December 07, 2015
The long running diplomatic efforts to contain the dangerous impacts of climate change have spawned many stories and legends. One of them goes that the Japanese hosts of the Kyoto protocol became so frustrated at the overrun of the negotiations that they cut off the water, the heating and food to the negotiators. After 24 hours, they had a deal.
A sustained and skilled display of French diplomacy spared the delegates to COP21 in Paris the final indignity of no heating or water, but as the conference overran into Saturday, frantic negotiations were accompanied by the sounds of packers dismantling the national pavilions and NGO display stands that had hosted hundreds of lectures, roundtables and presentations on every aspect of climate change. By Friday evening, the high tech displays that are a feature of UN climate summits — a moving digital wall and a giant globe on which ever more alarming science data had been projected for two weeks – were dismantled and ready to move.
By Saturday morning the food stalls and coffee stands that had sustained the temporary community of COP21 were shuttered and deserted. The lost property office had sorted dozens of unclaimed lost scarves into colour gradations, and the cheerful young people who had handed delegates apples on arrival every morning had gone. Instead there was, from the president of historic COP21, French foreign minister Laurent Fabius, a postcard of an apple. It was time to go home, and to leave the thousands of helpers, workers, security guards, officials and diplomats who had helped to make it work to reflect on their efforts.
From the efficient and free transport, to the people at every stage who cheerfully directed the human traffic flows, the attention to organisational detail in Paris was impressive. Inside the complex and often fractious negotiations, the same attention to detail and organisational intelligence was brought to bear in the constant effort to keep trust alive. The UN and the French hosts reassured the negotiators, soothed ruffled feathers and encouraged the building of coalitions. They urged interest groups and confrontational parties to stay focussed on what mattered so that compromises could be found and the train kept on the tracks.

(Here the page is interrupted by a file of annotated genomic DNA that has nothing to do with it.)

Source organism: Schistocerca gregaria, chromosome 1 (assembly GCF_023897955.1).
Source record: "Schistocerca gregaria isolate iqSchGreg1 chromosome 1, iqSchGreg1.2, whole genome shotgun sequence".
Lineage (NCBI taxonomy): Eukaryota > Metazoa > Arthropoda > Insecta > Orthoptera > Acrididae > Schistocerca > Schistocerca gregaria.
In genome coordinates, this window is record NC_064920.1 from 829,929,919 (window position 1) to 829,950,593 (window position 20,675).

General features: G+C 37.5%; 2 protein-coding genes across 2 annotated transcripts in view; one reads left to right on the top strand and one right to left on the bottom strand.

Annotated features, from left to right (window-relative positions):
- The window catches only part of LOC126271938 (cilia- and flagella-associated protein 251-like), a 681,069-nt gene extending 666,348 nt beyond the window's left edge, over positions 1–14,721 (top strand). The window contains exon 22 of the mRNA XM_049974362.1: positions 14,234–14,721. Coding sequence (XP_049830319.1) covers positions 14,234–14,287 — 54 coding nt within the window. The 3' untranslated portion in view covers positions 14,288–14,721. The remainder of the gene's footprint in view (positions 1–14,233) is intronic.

For Fabius, it came to a head at midday on Saturday, when he took to the stage to announce to the assembled delegates that a final draft would be circulated to them shortly. Even then the story was not over: once the delegations read the text, each one had to signal assent.
Fabius, who has emerged as the unchallenged hero and magician of the conference, spoke with deep emotion about those who had “struggled, but were not able to witness this moment.” In a masterly speech, he stressed that the agreement did not give everyone everything they had wanted. But he added it was fair, robust and balanced, and that every delegation could go home “with heads held high.”
“If no country got all it wanted,” he said, “we have known from the beginning that if everyone insisted on 100% of what they want, collectively we would get 0% of what we need.”
In urging delegates to accept the deal, Fabius told them that the eyes of the world were upon them, a sentiment echoed by the Secretary General of the United Nations, Ban Ki-moon, who called on delegates not to abandon the spirit of compromise: “We must not let the quest for perfection become the enemy of the public good,” he said. “I urge you to continue in the same spirit of compromise that has characterised the past two weeks.”
French President François Hollande reminded the delegates of the weight of history. “It is rare in life to have the opportunity to change the world. You have it. Grasp it,” he said.